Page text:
Ms Soulon chose to highlight her own personal experiences in her manifesto, as opposed to time spent on committees or in societies. This lack of administrative experience in communicating and working with other people at the top of the Union’s bureaucracy may prove problematic. The inner machinations of the Students’ Association are invariably complex and difficult to navigate, and experience at this high level is always welcome in elections.
Ms Soulon’s manifesto focuses on connectivity; she seeks to de-stigmatise seeking help, as well as establish links between Sexpression and Mermaids. Her stated desire to hear more suggestions from students is noteworthy, and having a greater student voice on the Sabbatical team would surely be a huge boon for the St Andrews community.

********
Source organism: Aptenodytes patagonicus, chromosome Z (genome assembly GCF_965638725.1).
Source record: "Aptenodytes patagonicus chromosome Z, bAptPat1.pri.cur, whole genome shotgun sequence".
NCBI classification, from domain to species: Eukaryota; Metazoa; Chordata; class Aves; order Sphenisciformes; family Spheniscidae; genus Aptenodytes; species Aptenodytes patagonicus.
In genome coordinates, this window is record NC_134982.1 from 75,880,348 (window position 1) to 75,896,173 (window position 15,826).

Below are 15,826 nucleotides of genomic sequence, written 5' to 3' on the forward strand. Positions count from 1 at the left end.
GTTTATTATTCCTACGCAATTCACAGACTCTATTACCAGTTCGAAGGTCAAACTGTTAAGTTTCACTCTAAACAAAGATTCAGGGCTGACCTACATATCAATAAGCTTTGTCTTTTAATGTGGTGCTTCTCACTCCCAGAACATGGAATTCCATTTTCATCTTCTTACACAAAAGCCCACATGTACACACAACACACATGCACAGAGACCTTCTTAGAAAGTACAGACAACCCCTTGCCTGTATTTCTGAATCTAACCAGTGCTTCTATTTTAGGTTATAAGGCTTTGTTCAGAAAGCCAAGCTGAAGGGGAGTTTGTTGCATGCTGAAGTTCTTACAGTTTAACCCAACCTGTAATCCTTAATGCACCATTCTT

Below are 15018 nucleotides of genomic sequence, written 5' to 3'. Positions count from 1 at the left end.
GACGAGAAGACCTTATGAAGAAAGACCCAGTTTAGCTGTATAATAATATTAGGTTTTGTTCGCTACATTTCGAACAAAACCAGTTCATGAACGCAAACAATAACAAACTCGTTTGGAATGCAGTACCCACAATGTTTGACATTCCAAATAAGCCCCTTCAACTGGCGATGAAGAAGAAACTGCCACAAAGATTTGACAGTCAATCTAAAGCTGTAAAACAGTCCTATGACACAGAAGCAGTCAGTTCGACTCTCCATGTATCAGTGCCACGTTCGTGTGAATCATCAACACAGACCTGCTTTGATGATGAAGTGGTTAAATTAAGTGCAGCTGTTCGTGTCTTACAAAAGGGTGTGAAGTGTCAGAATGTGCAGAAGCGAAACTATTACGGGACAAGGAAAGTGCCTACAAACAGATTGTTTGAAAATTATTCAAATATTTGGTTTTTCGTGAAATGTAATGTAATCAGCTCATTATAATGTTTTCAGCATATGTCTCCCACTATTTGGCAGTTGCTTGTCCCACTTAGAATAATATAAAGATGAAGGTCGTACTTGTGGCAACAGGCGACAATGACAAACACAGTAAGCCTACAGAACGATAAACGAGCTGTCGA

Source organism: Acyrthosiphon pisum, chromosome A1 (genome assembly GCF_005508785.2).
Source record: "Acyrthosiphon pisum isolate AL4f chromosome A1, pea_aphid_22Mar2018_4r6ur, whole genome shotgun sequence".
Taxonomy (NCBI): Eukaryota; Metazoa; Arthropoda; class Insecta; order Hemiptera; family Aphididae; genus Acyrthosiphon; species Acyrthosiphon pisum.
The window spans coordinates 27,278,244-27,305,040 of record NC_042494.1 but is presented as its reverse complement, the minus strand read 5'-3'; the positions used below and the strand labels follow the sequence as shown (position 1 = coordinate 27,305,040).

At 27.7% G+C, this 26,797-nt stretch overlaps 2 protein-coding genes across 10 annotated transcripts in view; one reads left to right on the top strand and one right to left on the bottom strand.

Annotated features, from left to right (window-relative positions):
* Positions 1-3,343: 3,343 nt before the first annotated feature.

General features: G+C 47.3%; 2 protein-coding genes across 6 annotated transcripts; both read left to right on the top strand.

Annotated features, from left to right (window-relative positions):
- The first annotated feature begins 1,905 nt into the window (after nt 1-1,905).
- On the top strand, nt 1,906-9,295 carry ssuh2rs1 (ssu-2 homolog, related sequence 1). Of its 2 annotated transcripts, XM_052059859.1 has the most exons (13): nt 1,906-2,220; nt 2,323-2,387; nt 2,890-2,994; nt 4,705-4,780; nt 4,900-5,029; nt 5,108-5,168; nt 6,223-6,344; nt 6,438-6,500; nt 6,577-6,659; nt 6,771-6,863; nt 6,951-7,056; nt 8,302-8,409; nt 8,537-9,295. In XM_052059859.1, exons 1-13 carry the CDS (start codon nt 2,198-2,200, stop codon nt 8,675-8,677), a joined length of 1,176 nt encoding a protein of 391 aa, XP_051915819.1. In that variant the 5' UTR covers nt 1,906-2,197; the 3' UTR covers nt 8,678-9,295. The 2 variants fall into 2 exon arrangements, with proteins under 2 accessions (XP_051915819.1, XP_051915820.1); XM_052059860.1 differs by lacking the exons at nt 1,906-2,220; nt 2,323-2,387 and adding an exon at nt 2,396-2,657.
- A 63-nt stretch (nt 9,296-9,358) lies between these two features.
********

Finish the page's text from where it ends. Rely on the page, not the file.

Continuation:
However, whilst Ms Soulon is undoubtedly extremely passionate, her manifesto suffers from a paucity of solid, concrete policy proposals. Whilst this could just be the natural consequence of not having prior experience within the Students’ Association, students reading Ms Soulon’s manifesto would be forgiven for wondering what she would actually do if she got elected. She has interesting ideas, but doesn’t seem to know how to implement them.
Nevertheless, Ms Soulon’s manifesto radiates enthusiasm, which is an extremely valuable attribute in any candidate, and I’m confident we can all agree with Ms Soulon on wanting the Director of Wellbeing to “more than a weekly email”.